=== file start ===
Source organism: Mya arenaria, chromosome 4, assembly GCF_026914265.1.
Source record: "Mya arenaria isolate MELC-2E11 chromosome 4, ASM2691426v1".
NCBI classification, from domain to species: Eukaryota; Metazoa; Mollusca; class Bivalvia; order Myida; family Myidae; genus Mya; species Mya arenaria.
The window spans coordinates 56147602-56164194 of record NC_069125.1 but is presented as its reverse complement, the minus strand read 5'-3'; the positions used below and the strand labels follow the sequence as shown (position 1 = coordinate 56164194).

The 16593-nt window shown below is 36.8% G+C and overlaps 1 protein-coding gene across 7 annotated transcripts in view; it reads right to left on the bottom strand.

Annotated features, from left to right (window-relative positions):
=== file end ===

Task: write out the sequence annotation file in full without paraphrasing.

Source organism: Mya arenaria, chromosome 4, assembly GCF_026914265.1.
Source record: "Mya arenaria isolate MELC-2E11 chromosome 4, ASM2691426v1".
NCBI classification, from domain to species: Eukaryota; Metazoa; Mollusca; class Bivalvia; order Myida; family Myidae; genus Mya; species Mya arenaria.
The window spans coordinates 56147602-56164194 of record NC_069125.1 but is presented as its reverse complement, the minus strand read 5'-3'; the positions used below and the strand labels follow the sequence as shown (position 1 = coordinate 56164194).

The 16593-nt window shown below is 36.8% G+C and overlaps 1 protein-coding gene across 7 annotated transcripts in view; it reads right to left on the bottom strand.

Annotated features, from left to right (window-relative positions):